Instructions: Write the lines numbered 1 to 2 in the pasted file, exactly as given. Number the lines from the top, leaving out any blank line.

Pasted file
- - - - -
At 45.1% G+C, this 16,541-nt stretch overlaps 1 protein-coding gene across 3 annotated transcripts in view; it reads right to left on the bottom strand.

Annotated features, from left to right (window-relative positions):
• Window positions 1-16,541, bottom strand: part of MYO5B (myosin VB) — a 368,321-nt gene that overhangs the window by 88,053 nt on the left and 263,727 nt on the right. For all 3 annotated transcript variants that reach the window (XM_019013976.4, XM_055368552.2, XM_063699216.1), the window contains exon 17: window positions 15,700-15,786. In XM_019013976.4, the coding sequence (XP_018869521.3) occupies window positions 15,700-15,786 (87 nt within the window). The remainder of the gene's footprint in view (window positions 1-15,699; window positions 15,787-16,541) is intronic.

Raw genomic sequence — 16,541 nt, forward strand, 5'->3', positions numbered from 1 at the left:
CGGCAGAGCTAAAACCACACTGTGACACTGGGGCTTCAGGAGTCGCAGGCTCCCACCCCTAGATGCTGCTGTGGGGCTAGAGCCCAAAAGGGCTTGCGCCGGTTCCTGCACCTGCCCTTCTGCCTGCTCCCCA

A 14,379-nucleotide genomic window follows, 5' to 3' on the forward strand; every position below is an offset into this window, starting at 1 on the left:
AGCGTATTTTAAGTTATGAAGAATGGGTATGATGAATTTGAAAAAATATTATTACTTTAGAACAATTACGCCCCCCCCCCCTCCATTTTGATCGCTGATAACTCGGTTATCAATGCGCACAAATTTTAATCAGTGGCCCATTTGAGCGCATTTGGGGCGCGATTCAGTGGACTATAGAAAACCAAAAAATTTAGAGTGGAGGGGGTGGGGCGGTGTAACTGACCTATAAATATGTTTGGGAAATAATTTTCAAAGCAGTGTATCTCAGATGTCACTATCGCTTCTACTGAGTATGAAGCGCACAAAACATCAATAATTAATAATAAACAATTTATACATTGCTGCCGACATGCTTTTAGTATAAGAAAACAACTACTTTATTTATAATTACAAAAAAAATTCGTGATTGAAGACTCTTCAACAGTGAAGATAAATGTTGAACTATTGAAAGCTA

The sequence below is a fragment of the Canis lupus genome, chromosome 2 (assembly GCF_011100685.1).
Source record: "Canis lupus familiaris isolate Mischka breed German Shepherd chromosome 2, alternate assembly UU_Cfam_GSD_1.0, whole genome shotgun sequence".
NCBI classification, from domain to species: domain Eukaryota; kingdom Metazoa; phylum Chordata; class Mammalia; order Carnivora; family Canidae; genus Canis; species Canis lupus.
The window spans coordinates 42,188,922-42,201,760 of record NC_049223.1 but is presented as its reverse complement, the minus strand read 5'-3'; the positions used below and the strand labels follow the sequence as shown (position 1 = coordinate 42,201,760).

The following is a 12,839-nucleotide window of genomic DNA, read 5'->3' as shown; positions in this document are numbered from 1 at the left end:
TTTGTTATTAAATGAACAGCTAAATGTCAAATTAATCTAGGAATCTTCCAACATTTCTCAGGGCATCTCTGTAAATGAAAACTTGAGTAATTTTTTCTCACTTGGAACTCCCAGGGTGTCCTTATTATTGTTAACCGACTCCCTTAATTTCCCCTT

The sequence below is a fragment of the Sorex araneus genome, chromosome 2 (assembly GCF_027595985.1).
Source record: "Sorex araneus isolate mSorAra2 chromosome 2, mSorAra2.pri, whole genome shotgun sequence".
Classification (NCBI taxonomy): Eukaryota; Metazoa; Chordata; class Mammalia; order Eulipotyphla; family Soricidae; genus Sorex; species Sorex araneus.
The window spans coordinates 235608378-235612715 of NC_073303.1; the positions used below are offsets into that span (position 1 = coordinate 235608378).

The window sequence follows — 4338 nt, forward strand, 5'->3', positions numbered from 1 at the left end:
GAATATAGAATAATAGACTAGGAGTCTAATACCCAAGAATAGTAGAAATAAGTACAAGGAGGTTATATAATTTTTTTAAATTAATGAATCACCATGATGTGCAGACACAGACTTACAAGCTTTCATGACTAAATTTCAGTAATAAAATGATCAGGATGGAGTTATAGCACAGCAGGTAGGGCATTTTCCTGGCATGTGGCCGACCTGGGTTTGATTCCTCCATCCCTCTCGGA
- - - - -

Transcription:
At 45.1% G+C, this 16,541-nt stretch overlaps 1 protein-coding gene across 3 annotated transcripts in view; it reads right to left on the bottom strand.

Annotated features, from left to right (window-relative positions):